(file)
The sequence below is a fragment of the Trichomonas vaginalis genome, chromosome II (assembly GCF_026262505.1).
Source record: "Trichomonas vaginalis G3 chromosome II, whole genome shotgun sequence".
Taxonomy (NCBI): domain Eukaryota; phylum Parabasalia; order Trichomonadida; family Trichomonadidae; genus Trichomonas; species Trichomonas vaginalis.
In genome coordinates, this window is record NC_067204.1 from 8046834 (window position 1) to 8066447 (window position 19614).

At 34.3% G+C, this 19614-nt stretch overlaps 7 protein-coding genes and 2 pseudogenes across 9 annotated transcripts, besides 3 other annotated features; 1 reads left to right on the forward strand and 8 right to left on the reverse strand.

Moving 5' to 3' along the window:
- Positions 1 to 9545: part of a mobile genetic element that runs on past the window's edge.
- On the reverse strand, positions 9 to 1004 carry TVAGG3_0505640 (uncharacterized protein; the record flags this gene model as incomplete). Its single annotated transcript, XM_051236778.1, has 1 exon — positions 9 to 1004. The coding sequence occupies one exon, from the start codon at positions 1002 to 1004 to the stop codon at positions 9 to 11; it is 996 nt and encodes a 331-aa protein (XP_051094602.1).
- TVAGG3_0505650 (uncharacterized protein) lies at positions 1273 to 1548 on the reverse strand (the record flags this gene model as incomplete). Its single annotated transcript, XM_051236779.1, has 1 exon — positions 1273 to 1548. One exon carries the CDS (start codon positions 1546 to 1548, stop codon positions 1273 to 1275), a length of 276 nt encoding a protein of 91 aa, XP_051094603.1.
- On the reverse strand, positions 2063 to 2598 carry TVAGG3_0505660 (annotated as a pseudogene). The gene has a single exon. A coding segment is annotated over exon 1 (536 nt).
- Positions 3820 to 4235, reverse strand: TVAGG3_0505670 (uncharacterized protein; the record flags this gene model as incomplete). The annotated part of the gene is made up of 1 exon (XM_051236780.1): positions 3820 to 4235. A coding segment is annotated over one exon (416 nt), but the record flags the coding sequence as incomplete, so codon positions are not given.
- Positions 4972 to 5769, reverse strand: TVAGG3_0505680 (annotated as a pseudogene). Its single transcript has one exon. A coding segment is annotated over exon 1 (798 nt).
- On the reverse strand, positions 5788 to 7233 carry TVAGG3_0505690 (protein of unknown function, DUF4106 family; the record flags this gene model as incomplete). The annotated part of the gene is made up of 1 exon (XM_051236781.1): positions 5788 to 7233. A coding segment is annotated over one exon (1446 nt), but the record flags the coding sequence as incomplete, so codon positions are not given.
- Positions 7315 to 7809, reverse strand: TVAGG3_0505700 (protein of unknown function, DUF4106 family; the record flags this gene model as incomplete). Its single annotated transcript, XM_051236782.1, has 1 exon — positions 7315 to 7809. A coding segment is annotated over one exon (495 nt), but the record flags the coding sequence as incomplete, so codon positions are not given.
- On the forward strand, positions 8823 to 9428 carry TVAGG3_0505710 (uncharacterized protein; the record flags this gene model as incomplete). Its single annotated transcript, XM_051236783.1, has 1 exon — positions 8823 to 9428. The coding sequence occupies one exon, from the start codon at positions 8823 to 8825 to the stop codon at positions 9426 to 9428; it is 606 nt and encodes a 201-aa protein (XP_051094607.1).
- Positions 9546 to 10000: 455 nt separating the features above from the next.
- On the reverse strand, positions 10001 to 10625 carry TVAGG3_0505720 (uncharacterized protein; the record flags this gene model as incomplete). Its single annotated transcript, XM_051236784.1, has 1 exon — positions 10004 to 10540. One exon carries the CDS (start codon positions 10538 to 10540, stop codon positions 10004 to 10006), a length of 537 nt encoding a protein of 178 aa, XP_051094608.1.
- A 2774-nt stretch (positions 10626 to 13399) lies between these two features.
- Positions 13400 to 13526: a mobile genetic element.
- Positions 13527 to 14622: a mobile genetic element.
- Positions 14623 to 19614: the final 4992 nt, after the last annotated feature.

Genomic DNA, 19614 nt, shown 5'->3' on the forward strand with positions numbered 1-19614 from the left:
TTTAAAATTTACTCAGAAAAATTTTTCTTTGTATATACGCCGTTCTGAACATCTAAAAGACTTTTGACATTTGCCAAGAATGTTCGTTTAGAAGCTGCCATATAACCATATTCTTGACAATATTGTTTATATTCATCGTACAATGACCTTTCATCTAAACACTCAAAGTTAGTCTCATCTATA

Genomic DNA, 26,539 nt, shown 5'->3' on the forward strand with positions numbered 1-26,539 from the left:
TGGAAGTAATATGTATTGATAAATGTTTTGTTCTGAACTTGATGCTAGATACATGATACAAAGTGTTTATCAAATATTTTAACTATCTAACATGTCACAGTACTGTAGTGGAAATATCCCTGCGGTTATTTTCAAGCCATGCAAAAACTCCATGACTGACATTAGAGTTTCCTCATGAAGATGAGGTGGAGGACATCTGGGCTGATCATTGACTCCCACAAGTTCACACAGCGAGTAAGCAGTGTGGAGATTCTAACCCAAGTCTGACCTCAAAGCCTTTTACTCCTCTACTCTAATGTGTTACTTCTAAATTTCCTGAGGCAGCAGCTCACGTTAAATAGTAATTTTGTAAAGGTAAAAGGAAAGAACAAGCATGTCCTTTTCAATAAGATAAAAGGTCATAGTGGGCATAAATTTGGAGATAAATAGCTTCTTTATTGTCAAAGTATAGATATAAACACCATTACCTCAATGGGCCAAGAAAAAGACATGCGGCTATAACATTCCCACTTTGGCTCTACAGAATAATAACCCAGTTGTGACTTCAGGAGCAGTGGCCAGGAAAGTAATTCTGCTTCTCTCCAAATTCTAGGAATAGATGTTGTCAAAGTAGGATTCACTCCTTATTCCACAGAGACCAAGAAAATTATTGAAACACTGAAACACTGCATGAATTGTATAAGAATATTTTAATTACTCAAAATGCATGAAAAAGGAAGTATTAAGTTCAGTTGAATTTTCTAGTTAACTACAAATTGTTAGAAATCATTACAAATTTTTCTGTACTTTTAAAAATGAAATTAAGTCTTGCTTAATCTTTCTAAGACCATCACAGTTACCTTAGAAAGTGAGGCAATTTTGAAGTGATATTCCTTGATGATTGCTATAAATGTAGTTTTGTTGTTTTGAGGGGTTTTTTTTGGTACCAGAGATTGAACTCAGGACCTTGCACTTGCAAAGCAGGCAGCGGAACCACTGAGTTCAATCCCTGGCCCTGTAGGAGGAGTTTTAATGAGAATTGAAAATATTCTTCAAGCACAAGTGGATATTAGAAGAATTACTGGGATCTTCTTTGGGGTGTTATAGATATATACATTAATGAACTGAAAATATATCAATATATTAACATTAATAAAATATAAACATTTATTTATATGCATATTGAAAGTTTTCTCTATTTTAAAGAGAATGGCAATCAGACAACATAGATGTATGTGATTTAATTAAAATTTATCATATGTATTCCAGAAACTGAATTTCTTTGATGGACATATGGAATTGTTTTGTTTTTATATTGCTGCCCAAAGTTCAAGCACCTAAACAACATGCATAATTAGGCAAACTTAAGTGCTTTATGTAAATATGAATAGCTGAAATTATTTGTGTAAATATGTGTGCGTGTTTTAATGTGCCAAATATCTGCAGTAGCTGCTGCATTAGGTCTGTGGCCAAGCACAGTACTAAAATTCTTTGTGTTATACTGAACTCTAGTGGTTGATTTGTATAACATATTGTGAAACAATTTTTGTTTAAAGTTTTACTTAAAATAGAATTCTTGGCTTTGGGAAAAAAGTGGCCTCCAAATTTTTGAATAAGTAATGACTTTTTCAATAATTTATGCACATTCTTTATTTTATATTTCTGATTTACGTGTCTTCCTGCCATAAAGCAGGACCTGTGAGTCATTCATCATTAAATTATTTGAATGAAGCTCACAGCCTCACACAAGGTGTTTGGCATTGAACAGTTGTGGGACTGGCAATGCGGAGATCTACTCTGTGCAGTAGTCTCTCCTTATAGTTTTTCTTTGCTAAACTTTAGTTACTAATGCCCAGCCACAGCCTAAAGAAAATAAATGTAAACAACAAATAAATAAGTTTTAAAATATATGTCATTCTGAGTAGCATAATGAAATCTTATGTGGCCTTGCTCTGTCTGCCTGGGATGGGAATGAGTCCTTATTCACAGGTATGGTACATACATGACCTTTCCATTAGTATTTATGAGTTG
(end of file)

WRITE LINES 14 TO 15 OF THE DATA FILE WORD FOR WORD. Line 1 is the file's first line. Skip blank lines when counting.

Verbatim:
- Positions 7315 to 7809, reverse strand: TVAGG3_0505700 (protein of unknown function, DUF4106 family; the record flags this gene model as incomplete). Its single annotated transcript, XM_051236782.1, has 1 exon — positions 7315 to 7809. A coding segment is annotated over one exon (495 nt), but the record flags the coding sequence as incomplete, so codon positions are not given.
- On the forward strand, positions 8823 to 9428 carry TVAGG3_0505710 (uncharacterized protein; the record flags this gene model as incomplete). Its single annotated transcript, XM_051236783.1, has 1 exon — positions 8823 to 9428. The coding sequence occupies one exon, from the start codon at positions 8823 to 8825 to the stop codon at positions 9426 to 9428; it is 606 nt and encodes a 201-aa protein (XP_051094607.1).